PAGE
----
I now think the two-cent postage stamp option only applies to local/drop letters where the recipient is serviced by that post office. If one drops off a letter at the post office, and the letter should be delivered to a location within the coverage area of that post office, then the postage rate is two cents (see law on this page)
The laws says if the letter does not use U.S. mail (routes), then the postage rate is two cents per ounce.
Mail does not mean everything done by the post office. Mail means the routes, specifically ones managed by United States (the federation admin). Local letters obviously don’t use those routes.
Domestic is relative:
- Domestic means one’s kitchen if one is standing in one’s home.
- Domestic means federation activities and/or land if it relates to United States, in Congress Assembled.
- Non-domestic to United States means the 50 united states (and everywhere else)
Note that first class is synonymous with domestic.
Therefore, before proceeding, I want to say I see three types of, shall I say, correspondence:
- Local drop letters: two cents per ounce
- U.S. Mail / First Class / Domestic letters: 63 cents per ounce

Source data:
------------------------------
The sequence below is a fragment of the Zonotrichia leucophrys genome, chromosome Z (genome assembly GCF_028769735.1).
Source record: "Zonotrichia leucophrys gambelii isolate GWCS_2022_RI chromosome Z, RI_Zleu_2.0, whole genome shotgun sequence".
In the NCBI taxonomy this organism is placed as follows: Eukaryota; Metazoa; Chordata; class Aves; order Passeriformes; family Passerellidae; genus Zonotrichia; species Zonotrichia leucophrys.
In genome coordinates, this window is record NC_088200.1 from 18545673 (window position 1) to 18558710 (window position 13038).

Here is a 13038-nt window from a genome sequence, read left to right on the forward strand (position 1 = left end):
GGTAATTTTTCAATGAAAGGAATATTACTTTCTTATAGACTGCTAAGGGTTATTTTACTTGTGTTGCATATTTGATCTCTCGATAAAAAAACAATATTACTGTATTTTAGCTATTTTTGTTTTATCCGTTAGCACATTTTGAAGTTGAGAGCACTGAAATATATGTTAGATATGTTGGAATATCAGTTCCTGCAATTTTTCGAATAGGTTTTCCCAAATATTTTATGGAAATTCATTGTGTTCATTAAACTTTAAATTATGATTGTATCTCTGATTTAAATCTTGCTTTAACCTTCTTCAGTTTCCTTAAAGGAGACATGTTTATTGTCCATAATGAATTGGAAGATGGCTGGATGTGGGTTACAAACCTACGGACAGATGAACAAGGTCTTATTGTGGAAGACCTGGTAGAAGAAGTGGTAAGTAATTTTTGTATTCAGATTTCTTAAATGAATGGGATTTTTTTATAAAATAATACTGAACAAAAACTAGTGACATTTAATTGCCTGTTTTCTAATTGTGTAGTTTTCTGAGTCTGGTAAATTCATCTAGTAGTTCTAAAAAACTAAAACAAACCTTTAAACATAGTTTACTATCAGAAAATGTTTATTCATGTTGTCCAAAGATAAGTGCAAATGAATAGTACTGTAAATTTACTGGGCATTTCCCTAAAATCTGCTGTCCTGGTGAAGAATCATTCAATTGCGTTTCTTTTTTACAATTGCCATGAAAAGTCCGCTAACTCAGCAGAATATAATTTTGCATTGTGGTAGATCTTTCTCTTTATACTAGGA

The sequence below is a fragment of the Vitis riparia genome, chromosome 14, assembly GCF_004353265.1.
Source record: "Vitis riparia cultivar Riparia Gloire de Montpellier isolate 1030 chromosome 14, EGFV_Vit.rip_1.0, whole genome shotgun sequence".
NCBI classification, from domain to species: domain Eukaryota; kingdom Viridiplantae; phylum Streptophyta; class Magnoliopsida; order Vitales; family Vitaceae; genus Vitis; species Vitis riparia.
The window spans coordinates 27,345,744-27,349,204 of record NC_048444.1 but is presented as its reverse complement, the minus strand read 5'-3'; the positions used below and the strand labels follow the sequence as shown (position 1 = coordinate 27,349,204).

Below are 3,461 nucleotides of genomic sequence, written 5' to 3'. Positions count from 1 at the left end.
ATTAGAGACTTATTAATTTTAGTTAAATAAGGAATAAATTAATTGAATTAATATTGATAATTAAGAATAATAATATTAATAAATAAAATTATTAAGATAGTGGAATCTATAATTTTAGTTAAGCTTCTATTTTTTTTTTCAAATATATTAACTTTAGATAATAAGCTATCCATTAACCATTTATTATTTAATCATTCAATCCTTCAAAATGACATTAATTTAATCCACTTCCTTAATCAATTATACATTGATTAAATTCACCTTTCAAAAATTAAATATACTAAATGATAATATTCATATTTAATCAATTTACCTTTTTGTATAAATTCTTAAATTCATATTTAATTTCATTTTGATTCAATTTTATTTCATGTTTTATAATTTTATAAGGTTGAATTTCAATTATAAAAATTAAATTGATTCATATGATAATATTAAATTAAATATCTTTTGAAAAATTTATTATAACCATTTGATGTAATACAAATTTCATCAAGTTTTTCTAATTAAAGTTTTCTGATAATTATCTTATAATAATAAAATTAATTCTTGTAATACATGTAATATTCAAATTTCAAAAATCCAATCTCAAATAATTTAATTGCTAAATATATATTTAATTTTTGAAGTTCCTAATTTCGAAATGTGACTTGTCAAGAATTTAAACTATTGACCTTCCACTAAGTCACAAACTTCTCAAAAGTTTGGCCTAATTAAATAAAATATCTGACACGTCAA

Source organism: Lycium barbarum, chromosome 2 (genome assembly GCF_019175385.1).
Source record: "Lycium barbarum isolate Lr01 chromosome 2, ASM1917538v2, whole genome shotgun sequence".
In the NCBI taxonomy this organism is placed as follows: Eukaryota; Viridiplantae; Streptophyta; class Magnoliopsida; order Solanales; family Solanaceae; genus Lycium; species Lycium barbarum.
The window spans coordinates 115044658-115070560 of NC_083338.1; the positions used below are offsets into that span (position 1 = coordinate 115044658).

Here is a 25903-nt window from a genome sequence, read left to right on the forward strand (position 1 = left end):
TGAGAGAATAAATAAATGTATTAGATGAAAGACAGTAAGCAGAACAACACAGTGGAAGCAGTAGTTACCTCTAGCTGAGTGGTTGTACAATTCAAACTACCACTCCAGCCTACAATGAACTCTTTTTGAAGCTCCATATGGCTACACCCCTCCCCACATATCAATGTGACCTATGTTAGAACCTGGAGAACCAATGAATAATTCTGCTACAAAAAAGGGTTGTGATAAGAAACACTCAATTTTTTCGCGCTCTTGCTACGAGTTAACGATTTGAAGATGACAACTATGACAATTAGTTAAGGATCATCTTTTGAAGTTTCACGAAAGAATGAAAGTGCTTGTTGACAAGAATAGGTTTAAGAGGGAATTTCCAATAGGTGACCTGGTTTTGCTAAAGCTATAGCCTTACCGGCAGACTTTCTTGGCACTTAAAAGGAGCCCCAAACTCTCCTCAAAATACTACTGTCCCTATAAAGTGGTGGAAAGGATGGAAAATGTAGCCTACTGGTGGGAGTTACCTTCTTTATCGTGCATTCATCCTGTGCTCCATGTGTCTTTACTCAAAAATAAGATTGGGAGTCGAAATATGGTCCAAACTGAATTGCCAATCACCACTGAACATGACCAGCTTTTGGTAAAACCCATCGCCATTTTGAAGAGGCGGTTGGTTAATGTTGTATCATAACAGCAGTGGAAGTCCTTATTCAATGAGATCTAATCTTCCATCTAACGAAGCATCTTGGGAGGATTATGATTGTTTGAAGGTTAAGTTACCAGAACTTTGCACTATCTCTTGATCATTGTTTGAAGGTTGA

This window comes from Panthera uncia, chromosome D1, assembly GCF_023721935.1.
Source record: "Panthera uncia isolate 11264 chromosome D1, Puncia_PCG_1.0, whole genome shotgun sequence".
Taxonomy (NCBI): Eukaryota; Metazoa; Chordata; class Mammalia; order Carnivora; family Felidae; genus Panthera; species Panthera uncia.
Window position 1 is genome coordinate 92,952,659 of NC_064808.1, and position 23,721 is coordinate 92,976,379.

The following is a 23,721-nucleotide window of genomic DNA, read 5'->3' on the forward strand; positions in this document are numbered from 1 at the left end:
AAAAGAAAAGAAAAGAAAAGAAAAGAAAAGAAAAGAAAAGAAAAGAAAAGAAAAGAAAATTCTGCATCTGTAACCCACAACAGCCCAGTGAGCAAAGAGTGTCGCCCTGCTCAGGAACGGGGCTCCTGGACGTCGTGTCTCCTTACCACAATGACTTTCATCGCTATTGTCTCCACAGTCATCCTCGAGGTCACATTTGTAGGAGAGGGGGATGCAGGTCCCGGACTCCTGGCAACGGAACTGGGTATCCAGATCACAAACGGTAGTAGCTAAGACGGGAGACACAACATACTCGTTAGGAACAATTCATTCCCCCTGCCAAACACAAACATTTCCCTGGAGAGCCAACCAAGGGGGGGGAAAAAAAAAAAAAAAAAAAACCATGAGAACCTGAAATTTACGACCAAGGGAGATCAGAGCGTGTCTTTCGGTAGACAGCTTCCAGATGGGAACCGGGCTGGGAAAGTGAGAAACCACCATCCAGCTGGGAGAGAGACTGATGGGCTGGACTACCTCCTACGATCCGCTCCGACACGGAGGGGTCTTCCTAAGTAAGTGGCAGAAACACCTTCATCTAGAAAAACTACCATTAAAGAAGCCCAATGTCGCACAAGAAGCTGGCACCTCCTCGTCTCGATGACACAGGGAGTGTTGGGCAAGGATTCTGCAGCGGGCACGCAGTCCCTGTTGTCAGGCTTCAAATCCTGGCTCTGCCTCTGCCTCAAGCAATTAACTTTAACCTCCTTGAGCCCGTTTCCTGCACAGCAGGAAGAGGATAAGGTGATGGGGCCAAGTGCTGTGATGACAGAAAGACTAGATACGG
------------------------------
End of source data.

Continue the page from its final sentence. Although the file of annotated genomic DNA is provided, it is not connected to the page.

- Non-domestic state-to-state letters: ?????? cents per ounce.
I want to find out what is the cost to send non-domestic letters from one post office to another. Perhaps they will tell me that they only have U.S. mail routes from post office to post office and therefore I must pay that rate whether or not it’s domestic or not.
United States (meaning govt operations) needs to get their work done, and therefore they have these mails/routes. They offer to take other letters for a fee.
Maybe USPS does not know what to charge for non-domestic, ‘without United States’ correspondence and therefore defaults to the lower drop-letter rate. I can firmly state the letters are not first-class domestic correspondence. I’m not going to back down on that point.
I did check if 2nd class might have the answer, but that is still U.S. mail (routes) and for letters without written correspondence (meaning typed in modern times). Likewise with 3rd class U.S. mail.
USPS is a not government. It’s a corporation. I think it was created by the federation. Not sure if the federation still owns it. Regardless, as a corporation, it executes the U.S. Mail routes. But it can have other customers, such as myself. I just need to find out the rate for non-domestic non-U.S. mail. I don’t work for the federation. I’m not sending U.S. correspondence. What is the rate for me?
Separate from this, as I noted in a recent post, USPS, a private business created by the federation administration, has a monopoly on carrying U.S. mail, but not on carrying correspondence. That’s the key point here. It’s not going to result in lower postage costs from USPS, as I once thought, but it does mean FedEx could enter the letter carrying business as long as they don’t call it U.S. Mail or use postal boxes wholly owned by U.S.P.S.